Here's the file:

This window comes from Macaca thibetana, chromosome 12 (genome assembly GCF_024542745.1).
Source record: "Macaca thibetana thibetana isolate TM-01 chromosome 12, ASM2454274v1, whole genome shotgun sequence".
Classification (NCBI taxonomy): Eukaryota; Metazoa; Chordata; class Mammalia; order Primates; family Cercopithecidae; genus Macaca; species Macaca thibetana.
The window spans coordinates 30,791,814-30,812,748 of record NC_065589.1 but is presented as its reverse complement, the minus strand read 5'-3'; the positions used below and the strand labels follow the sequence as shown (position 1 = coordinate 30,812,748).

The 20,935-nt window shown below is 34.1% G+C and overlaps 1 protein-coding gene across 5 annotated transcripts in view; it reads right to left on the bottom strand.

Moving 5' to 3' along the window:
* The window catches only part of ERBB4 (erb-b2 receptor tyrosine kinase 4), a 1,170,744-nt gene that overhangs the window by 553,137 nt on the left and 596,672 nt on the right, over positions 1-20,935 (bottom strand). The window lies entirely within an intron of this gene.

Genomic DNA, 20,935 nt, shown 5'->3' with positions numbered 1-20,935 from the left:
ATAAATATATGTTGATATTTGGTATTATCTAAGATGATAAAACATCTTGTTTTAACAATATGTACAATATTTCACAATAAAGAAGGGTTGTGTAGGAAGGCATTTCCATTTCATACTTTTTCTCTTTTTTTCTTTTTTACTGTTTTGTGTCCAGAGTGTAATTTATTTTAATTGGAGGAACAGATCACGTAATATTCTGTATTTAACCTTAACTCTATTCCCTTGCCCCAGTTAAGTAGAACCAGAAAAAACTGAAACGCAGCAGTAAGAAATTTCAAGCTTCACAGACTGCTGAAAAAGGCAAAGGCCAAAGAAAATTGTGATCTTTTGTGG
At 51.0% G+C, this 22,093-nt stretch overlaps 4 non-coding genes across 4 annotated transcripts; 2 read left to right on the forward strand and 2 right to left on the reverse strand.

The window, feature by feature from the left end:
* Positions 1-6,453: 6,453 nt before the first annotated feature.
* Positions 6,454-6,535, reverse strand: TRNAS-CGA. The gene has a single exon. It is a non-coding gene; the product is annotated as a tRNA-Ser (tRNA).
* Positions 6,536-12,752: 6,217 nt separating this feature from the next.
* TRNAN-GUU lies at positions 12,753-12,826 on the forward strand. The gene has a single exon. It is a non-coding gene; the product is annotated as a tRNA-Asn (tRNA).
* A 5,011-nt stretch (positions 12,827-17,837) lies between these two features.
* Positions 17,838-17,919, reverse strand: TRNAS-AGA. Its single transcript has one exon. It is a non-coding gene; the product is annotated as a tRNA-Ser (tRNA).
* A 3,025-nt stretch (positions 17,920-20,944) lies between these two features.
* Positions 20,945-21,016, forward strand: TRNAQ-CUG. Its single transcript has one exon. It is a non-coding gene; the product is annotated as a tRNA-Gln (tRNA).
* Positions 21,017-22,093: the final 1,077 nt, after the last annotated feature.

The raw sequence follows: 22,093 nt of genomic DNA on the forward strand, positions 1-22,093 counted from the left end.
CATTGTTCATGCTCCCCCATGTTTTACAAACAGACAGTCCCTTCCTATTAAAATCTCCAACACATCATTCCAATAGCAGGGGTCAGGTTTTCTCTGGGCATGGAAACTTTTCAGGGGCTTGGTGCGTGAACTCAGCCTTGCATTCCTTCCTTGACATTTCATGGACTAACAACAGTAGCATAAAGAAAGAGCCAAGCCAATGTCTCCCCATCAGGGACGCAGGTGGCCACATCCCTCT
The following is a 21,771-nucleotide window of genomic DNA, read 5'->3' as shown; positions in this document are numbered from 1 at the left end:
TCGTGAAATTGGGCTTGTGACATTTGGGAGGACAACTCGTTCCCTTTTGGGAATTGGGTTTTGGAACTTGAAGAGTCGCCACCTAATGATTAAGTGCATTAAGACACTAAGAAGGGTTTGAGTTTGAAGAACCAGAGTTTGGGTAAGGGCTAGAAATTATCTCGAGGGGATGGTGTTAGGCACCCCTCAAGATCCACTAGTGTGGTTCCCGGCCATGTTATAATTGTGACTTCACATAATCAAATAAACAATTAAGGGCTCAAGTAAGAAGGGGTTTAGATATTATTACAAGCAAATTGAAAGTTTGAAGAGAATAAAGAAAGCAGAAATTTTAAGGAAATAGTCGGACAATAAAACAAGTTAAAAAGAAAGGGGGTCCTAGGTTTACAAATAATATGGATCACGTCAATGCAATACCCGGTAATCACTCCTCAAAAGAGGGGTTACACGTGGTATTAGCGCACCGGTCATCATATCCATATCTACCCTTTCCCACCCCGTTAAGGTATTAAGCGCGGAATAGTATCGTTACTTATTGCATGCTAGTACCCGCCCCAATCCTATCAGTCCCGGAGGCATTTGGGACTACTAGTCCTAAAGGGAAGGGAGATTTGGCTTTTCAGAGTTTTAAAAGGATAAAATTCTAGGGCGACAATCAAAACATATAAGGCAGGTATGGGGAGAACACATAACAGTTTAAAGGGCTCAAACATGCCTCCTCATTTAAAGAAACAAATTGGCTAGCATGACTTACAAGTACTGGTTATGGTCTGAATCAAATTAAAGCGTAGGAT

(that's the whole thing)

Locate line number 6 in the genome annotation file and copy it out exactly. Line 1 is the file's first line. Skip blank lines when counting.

Moving 5' to 3' along the window: